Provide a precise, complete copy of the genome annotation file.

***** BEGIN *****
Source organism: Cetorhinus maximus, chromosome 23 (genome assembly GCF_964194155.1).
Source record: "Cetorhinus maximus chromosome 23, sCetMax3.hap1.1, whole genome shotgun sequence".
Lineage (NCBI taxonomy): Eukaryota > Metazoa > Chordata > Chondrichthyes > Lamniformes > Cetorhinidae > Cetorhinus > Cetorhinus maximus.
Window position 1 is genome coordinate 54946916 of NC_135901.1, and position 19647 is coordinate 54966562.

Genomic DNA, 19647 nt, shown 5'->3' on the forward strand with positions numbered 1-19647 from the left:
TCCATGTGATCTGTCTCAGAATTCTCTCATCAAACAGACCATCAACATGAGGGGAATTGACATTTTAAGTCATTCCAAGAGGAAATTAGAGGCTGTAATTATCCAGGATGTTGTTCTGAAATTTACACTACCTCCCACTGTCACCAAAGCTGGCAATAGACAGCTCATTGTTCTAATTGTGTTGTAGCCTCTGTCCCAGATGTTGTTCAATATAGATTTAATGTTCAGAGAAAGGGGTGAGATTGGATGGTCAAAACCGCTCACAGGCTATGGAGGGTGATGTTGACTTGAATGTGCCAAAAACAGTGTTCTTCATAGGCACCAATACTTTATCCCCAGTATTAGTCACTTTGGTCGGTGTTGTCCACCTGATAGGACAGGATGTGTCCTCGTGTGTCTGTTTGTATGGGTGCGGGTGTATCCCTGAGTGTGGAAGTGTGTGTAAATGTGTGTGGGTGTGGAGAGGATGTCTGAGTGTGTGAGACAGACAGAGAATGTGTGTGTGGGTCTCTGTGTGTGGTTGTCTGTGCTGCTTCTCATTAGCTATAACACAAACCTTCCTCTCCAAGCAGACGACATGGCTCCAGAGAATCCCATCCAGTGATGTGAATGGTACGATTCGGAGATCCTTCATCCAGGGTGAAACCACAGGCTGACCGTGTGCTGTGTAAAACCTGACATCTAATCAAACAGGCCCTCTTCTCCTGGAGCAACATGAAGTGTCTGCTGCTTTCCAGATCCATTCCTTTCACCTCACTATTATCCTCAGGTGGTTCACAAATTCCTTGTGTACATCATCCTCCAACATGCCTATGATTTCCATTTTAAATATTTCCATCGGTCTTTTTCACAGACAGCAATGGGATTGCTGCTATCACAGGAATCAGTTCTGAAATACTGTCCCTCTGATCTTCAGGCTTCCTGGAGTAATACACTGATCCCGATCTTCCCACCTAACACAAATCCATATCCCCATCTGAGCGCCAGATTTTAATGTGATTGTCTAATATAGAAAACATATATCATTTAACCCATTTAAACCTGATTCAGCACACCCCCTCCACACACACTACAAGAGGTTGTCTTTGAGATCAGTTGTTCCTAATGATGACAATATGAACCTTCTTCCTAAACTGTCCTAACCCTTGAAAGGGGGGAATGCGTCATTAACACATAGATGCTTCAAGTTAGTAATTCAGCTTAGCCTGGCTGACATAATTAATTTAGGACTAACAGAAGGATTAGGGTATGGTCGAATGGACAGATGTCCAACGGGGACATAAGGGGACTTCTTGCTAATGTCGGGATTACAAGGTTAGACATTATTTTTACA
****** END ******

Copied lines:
Source organism: Cetorhinus maximus, chromosome 23 (genome assembly GCF_964194155.1).
Source record: "Cetorhinus maximus chromosome 23, sCetMax3.hap1.1, whole genome shotgun sequence".
Lineage (NCBI taxonomy): Eukaryota > Metazoa > Chordata > Chondrichthyes > Lamniformes > Cetorhinidae > Cetorhinus > Cetorhinus maximus.
Window position 1 is genome coordinate 54946916 of NC_135901.1, and position 19647 is coordinate 54966562.

Genomic DNA, 19647 nt, shown 5'->3' on the forward strand with positions numbered 1-19647 from the left:
TCCATGTGATCTGTCTCAGAATTCTCTCATCAAACAGACCATCAACATGAGGGGAATTGACATTTTAAGTCATTCCAAGAGGAAATTAGAGGCTGTAATTATCCAGGATGTTGTTCTGAAATTTACACTACCTCCCACTGTCACCAAAGCTGGCAATAGACAGCTCATTGTTCTAATTGTGTTGTAGCCTCTGTCCCAGATGTTGTTCAATATAGATTTAATGTTCAGAGAAAGGGGTGAGATTGGATGGTCAAAACCGCTCACAGGCTATGGAGGGTGATGTTGACTTGAATGTGCCAAAAACAGTGTTCTTCATAGGCACCAATACTTTATCCCCAGTATTAGTCACTTTGGTCGGTGTTGTCCACCTGATAGGACAGGATGTGTCCTCGTGTGTCTGTTTGTATGGGTGCGGGTGTATCCCTGAGTGTGGAAGTGTGTGTAAATGTGTGTGGGTGTGGAGAGGATGTCTGAGTGTGTGAGACAGACAGAGAATGTGTGTGTGGGTCTCTGTGTGTGGTTGTCTGTGCTGCTTCTCATTAGCTATAACACAAACCTTCCTCTCCAAGCAGACGACATGGCTCCAGAGAATCCCATCCAGTGATGTGAATGGTACGATTCGGAGATCCTTCATCCAGGGTGAAACCACAGGCTGACCGTGTGCTGTGTAAAACCTGACATCTAATCAAACAGGCCCTCTTCTCCTGGAGCAACATGAAGTGTCTGCTGCTTTCCAGATCCATTCCTTTCACCTCACTATTATCCTCAGGTGGTTCACAAATTCCTTGTGTACATCATCCTCCAACATGCCTATGATTTCCATTTTAAATATTTCCATCGGTCTTTTTCACAGACAGCAATGGGATTGCTGCTATCACAGGAATCAGTTCTGAAATACTGTCCCTCTGATCTTCAGGCTTCCTGGAGTAATACACTGATCCCGATCTTCCCACCTAACACAAATCCATATCCCCATCTGAGCGCCAGATTTTAATGTGATTGTCTAATATAGAAAACATATATCATTTAACCCATTTAAACCTGATTCAGCACACCCCCTCCACACACACTACAAGAGGTTGTCTTTGAGATCAGTTGTTCCTAATGATGACAATATGAACCTTCTTCCTAAACTGTCCTAACCCTTGAAAGGGGGGAATGCGTCATTAACACATAGATGCTTCAAGTTAGTAATTCAGCTTAGCCTGGCTGACATAATTAATTTAGGACTAACAGAAGGATTAGGGTATGGTCGAATGGACAGATGTCCAACGGGGACATAAGGGGACTTCTTGCTAATGTCGGGATTACAAGGTTAGACATTATTTTTACA